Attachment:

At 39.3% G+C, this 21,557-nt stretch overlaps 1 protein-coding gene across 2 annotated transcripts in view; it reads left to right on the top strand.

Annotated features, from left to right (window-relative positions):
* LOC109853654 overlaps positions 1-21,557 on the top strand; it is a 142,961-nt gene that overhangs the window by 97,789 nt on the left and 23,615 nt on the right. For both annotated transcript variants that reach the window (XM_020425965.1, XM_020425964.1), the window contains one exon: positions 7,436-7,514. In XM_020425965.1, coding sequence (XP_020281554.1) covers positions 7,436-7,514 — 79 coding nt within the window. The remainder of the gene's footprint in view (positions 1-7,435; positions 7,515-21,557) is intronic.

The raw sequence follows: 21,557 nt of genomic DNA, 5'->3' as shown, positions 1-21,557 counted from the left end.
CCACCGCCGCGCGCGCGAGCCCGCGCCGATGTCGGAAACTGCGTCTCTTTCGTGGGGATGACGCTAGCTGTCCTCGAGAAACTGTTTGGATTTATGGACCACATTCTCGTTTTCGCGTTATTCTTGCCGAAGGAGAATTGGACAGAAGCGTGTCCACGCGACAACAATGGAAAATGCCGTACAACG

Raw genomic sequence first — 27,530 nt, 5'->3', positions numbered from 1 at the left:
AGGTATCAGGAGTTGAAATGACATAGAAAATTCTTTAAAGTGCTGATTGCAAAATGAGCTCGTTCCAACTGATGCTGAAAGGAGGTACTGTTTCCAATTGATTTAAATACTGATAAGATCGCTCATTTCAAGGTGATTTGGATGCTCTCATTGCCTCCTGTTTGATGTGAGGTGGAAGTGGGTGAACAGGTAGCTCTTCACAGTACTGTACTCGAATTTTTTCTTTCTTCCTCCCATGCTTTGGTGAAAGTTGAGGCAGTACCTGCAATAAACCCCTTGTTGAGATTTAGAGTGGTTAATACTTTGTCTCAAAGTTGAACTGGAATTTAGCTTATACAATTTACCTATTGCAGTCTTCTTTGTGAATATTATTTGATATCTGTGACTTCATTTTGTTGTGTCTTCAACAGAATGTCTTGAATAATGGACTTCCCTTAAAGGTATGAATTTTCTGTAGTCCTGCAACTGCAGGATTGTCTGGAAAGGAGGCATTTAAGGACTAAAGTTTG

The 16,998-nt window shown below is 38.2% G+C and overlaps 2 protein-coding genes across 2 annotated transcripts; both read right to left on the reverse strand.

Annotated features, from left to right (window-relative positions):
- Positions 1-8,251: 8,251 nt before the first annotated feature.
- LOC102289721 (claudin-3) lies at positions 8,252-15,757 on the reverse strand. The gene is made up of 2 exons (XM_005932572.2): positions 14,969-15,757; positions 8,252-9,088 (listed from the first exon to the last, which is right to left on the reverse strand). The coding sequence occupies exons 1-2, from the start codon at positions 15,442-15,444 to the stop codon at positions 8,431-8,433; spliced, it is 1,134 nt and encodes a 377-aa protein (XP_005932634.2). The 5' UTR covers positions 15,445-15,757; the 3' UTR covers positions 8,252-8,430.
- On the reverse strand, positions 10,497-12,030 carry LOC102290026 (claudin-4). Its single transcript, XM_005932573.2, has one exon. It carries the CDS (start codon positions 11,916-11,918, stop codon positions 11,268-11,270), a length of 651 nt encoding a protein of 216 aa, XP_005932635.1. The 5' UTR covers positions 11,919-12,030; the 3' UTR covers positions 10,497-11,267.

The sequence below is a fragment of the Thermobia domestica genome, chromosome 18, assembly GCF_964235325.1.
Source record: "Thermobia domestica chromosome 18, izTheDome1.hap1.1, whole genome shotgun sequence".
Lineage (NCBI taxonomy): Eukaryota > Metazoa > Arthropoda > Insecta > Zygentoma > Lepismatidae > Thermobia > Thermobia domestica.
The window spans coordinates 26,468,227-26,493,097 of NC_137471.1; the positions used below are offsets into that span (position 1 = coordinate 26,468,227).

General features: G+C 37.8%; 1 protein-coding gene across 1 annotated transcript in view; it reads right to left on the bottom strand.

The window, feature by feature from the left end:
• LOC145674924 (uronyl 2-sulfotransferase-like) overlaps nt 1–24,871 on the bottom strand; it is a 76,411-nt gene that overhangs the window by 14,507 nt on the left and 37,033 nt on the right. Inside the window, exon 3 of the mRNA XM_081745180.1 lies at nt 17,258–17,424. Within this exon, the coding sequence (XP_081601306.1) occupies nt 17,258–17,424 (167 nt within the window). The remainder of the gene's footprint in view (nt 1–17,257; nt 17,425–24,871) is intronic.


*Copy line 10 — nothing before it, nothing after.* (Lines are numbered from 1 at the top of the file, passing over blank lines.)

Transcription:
- Positions 1-8,251: 8,251 nt before the first annotated feature.